The other night, while watching The Silence of the Lambs on TV, inspiration struck. I thought to myself, “I wonder if it’s difficult for Hannibal Lecter to eat with that big, scary-looking mask over his face?” And then, eureka! My idea for the newest diet fad was born. Surely, if I attach a mask to my face so that I am physically unable to fill my mouth with cheeseburgers, the pounds will drop off pretty quickly, right?
Before I hire Kirstie Alley to pitch my product, however, I should probably apply for a patent so no one can copy my brilliant idea. But is this eligible for a patent? Let’s walk through the standards for a patentable idea and see. First we’ll discuss what types of inventions can be patented, and then we’ll touch on the requirements an invention must meet.
Types of Patents
The United States Patent and Trademark Office (USPTO) divides patents into three broad categories: utility patents, design patents and plant patents. Utility patents are by far the most common type—when the average person thinks of a patent, he or she will almost always be thinking of a utility patent. The scope of utility patents is rather broad. Machines with moving parts, products without moving parts, computer programs, compositions of matter (e.g. chemical compounds, metal alloys) and business methods (which has been a booming category recently) are all patentable inventions under the utility category. This type of patent accounts for more than 85 percent of all patents issued by the USPTO and can last up to 20 years.
Design patents, which can last only up to 14 years, refer strictly to the ornamental design of a product. Less than 15 percent of all patents are design patents, and they are primarily used to prevent product knock-offs. In some ways, design patents are similar to trademarks in that they are intended to prevent competitors from producing confusingly similar products.
Plant patents, which account for less than one percent of all patents issued and last for up to 20 years, deal with new strains of plant hybrids, mutants, etc. produced in cultivation. Algae and microfungi are also subject to plant patents…so if you’re experimenting with microfungi in your basement, as I often do, now you know what type of patent you need.
So what can’t you patent? Laws of nature, physical phenomena, abstract ideas/mental processes, mathematical formulas, printed matter, naturally occurring substances, inventions that violate the laws of physics and inventions whose sole purpose is illegal or immoral are all categories of non-patentable ideas. Thus, your perpetual motion torture device will not be received favorably at the USPTO.
Obviously, my diet mask falls into the utility patent category. The important question now becomes: What do I have to prove in order to get a patent on my invention?
Requirements for Patentability
The USPTO looks for three criteria in every patent application: utility, non-obviousness and novelty. Utility (and yes, it is a little frustrating that they use the word “utility” in two different ways) simply means that your invention has to be useful in some way. This standard is incredibly low; a reasonable person doesn’t need to find it useful, but rather the invention just has to do something. Thus, if I create a new chemical compound, but I have no idea how it could be used, I fail this test because there’s no utility. Luckily, my diet mask easily passes this test, as it is clearly useful for preventing the ingestion of food.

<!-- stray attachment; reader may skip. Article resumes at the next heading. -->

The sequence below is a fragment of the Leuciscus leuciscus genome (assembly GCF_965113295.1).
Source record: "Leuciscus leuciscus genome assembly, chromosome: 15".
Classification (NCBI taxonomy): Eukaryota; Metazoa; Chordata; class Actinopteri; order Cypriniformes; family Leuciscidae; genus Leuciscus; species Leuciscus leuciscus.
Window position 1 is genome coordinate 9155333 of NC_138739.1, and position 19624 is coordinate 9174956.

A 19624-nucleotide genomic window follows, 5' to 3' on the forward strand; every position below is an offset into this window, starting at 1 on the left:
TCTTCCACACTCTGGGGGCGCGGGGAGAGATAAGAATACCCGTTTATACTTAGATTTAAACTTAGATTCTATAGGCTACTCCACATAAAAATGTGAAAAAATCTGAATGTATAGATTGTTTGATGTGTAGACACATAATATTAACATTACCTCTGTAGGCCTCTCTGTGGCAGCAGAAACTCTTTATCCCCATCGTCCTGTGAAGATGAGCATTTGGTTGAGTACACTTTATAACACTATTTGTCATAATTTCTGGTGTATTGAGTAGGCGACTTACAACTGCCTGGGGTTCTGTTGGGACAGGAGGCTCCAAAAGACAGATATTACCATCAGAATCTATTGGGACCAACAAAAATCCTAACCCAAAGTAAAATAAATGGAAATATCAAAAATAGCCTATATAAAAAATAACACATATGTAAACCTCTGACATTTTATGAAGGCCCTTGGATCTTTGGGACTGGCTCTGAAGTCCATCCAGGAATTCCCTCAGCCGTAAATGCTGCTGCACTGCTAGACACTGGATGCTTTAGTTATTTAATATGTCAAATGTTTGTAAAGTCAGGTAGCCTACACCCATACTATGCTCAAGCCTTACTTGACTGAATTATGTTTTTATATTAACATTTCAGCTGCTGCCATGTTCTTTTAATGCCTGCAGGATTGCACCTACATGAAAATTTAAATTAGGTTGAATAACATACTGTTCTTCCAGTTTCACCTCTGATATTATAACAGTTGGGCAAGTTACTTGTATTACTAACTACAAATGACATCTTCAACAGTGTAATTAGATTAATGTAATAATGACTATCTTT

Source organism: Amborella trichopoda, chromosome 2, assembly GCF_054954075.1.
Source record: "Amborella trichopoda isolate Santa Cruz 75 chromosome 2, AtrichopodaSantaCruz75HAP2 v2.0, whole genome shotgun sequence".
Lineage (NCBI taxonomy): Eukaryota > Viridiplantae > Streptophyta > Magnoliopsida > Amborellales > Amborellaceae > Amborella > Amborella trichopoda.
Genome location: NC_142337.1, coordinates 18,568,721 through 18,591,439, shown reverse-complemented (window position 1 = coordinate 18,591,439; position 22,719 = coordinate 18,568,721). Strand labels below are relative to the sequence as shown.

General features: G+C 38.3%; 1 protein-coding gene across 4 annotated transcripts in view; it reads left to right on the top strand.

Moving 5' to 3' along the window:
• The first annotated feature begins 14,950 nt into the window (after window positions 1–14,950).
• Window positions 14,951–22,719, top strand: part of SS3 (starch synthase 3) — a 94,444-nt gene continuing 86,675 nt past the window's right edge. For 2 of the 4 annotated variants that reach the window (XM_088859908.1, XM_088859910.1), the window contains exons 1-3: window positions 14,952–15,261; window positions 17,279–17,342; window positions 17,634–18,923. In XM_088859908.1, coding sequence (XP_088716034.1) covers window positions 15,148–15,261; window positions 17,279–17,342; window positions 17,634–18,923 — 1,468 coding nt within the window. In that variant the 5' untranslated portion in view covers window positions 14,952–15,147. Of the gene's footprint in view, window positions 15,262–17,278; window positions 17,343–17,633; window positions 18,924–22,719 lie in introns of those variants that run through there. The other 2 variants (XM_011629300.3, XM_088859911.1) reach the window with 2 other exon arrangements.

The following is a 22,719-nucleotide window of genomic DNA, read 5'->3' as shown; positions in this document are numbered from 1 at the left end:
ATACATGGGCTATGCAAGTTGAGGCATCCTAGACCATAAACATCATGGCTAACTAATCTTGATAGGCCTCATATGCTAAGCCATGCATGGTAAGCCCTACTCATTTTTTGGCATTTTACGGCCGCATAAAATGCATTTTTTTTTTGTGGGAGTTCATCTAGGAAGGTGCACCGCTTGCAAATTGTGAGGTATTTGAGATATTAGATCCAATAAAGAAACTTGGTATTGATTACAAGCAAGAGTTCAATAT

The next requirement an invention must have to be patentable is that it must be non-obvious. This is a highly subjective standard, and whether a given invention is obvious might just vary from one USPTO patent examiner to another. Many rejected patent applications are rejected because this prong of the test is not satisfied. The most important question concerning non-obviousness is “non-obvious to whom?” Most inventions will not be obvious to your random John and Jane Doe. Thus, in order to qualify as non-obvious, an invention must not be obvious to someone of ordinary skill in the field of the invention. So if an electrical engineer takes a circuit board and swaps out some electronics for some different electronics to increase its efficiency, you and I might think that was definitely not obvious, but if a person with ordinary skill in the field of electrical engineering would look at the invention and say, “oh yeah, that was obvious,” no patent will be issued. Again, I’m pretty sure my diet mask is safe, because if the idea of making yourself look like one of cinema’s most notorious serial killers for the sake of losing a few pounds is obvious to you in any way, I would be quite surprised.
Finally, the USPTO considers the novelty of an invention, which basically means they try to figure out if anyone had this idea before you did. In the United States, patents are issued to the first person to actually invent something, rather than the first person to apply for the patent, which is the opposite of the system in much of the rest of the world. Thus, it must be determined that you didn’t just rip off someone else’s idea and run to the patent office before they could get there. Sadly, my diet mask fails the novelty test. In 1982, the USPTO issued United States Patent number 4,344,424 to a woman in Sacramento, California for an “Anti-Eating Facemask.” I knew my dream was too good to be true.
It’s back to the drawing board for me, but hopefully this primer will give you a better understanding of the patent process and whether your next idea is eligible for patent protection. iBi